5. LED lighting is a must to reduce energy used on lighting by almost eighty percent while producing huge life-cycle cost savings. Fans can move air to increase comfort instead of using air-conditioning in warm months.

      STANDARDS/RESOURCES: PHIUS (Passive House); LEED Zero; Zero Energy - International Living Future Institute

3. Shrink Carbon Footprint

A measure of how much energy is embodied within a given material after transport to the site to be used in a structure. Bricks are kiln-fired at high temperatures, while local river rock has no carbon footprint except the mortar. But Carrera marble from Italy is cut and transported, which all takes energy. Aluminum takes high temperature to smelt and has a big carbon footprint, but it is easily recycled so has little impact in its second use; steel is also energy-intensive. Every material has different considerations, but notable ‘good’ or small carbon footprints include bamboo, other fast-growing renewable woods. Use of recycled materials would also enter into this discussion.

STANDARDS/RESOURCES: LEED V4 for Homes/ Materials and Resources; EPDs [environmental product declarations];

4. Build Material Life-Cycle and Waste

Will a material last forever or will it wear out? How will it be discarded? Throwing away wood is different from throwing away PVC in vinyl siding or Azek: bio-degradable materials are a focus. Recyclable materials are good, but only if the second use has value and if the energy of conversion is not too high. Also, even if materials are durable, they would be discarded when structure is altered or replaced. RE-USABLE materials would be the highest goal since needs and houses inevitably change.

This aspect of Sustainability has not been emphasized enough and is the focus of the Elements of Living Construction System, which finally envisions Re-Use of ALL BUILDING COMPONENTS

STANDARDS/RESOURCES: LEED V4 for Homes/ Materials and Resources; EPDs [environmental product declarations];

5. Use Healthy/Natural Materials: 

No off-gassing. Eliminate toxic chemicals. Focus: finishes. Paint and stain, furniture, carpet. Some materials that may be great insulators, such as spray foam, may also have off-gassing or chemical makeups that pose a problem here. Advanced air-filtration technologies can be a focus.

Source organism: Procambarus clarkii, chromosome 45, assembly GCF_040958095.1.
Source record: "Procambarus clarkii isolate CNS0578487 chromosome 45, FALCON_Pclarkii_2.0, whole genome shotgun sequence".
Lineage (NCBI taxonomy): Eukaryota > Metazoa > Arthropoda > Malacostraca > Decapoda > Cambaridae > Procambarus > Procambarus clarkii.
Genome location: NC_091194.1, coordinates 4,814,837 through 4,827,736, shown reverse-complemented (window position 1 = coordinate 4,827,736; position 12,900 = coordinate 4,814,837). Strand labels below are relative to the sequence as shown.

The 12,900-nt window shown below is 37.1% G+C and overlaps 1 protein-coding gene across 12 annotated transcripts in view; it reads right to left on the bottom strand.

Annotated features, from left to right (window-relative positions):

Outside your home, eliminate fertilizer, pesticides/herbicides, and the mowed lawn. Prevent air in the garage from contaminating air in the house.

STANDARDS/RESOURCES: WELL V2 – International Well Building Institute; Healthy Building Network; National Green Building Standard® -NGBS Green Certified materials

6. Green DESIGN relates to both process and form:

  1. The LEED process for homes as defined by the US Green Building Council (or the National Green Building Standard defined by the National Home Builder’s Association) provides a design process standard that can result in Green Certification of the house upon completion of the project. See LEED V4 for Homes/ Innovation in Design Process
  2. What makes a building more intimately related to its environment? How does the form reflect the vision? Green product specification alone does not necessarily create an architectural structure that reflects the values of sustainable living and harmony with our environment.


Sustainable design has not yet developed a coherent visual language, nor is there a single style of Green. The EoL Homes design series is my interpretation of what a truly Sustainable house could become -- George Clemens, A.I.A.